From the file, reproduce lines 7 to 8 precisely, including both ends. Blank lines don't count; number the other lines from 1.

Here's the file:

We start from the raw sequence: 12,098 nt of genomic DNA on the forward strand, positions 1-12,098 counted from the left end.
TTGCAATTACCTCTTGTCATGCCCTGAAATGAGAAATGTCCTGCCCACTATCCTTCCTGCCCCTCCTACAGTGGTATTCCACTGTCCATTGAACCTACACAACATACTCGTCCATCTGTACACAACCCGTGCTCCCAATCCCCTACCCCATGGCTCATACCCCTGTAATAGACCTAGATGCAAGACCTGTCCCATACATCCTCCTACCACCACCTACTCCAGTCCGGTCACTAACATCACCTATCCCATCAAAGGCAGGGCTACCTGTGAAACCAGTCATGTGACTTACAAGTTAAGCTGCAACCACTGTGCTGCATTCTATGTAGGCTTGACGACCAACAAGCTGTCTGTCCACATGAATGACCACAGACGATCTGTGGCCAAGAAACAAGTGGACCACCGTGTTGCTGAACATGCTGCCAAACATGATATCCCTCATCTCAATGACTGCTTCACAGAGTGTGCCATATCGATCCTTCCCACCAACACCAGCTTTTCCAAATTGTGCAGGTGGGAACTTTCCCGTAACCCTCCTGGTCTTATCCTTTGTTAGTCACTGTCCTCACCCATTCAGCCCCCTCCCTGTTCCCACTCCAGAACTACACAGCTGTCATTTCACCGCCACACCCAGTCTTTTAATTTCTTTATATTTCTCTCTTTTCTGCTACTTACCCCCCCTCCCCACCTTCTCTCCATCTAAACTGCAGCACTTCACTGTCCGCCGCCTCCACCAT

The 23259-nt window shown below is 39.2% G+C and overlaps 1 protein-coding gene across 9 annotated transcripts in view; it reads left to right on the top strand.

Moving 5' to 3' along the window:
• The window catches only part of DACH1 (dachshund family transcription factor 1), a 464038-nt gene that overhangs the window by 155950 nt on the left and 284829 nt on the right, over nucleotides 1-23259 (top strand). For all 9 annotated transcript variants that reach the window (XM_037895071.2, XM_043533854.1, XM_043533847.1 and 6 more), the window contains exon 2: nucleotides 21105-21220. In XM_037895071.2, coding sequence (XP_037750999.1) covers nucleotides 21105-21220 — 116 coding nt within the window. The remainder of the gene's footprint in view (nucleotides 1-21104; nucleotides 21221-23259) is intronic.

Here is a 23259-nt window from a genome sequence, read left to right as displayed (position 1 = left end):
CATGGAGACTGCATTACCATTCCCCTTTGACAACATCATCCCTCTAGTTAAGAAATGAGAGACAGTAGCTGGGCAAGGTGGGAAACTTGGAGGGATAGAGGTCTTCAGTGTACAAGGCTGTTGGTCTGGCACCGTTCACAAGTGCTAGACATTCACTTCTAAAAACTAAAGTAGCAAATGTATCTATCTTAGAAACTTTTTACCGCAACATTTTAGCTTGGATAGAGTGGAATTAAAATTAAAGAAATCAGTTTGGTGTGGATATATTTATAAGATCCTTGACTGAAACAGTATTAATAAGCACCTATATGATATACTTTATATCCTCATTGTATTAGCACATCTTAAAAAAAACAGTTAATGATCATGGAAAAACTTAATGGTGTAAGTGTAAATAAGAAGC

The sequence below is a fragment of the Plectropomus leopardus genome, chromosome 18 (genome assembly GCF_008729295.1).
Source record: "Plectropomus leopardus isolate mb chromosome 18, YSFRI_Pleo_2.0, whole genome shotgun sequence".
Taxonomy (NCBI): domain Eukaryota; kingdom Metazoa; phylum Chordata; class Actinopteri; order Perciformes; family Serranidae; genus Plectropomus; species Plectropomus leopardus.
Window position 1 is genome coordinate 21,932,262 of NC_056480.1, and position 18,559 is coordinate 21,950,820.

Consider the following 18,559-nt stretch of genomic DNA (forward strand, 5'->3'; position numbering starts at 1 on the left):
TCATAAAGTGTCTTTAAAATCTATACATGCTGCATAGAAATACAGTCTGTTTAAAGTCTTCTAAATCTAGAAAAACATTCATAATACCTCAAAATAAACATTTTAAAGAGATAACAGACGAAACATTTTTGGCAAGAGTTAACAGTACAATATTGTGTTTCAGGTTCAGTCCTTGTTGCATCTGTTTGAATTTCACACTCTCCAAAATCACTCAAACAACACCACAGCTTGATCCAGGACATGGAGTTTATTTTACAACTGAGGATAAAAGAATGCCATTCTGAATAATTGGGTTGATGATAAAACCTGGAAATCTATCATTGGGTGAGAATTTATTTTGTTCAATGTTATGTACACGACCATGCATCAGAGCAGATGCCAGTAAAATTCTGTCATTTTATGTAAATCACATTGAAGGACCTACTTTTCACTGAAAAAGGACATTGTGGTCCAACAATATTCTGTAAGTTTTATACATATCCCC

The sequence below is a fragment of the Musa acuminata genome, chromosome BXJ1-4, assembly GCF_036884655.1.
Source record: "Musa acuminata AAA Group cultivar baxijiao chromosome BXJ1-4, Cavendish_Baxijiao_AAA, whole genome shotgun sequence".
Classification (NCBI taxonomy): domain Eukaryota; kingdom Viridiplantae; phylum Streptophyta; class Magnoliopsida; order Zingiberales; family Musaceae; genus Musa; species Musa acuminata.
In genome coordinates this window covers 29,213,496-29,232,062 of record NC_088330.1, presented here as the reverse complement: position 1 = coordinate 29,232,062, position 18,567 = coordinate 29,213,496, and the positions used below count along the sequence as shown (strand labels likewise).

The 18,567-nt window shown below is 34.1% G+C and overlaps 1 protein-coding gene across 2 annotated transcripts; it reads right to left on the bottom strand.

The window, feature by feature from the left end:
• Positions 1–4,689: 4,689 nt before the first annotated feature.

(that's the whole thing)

CATGGAGACTGCATTACCATTCCCCTTTGACAACATCATCCCTCTAGTTAAGAAATGAGAGACAGTAGCTGGGCAAGGTGGGAAACTTGGAGGGATAGAGGTCTTCAGTGTACAAGGCTGTTGGTCTGGCACCGTTCACAAGTGCTAGACATTCACTTCTAAAAACTAAAGTAGCAAATGTATCTATCTTAGAAACTTTTTACCGCAACATTTTAGCTTGGATAGAGTGGAATTAAAATTAAAGAAATCAGTTTGGTGTGGATATATTTATAAGATCCTTGACTGAAACAGTATTAATAAGCACCTATATGATATACTTTATATCCTCATTGTATTAGCACATCTTAAAAAAAACAGTTAATGATCATGGAAAAACTTAATGGTGTAAGTGTAAATAAGAAGC

The sequence below is a fragment of the Plectropomus leopardus genome, chromosome 18 (genome assembly GCF_008729295.1).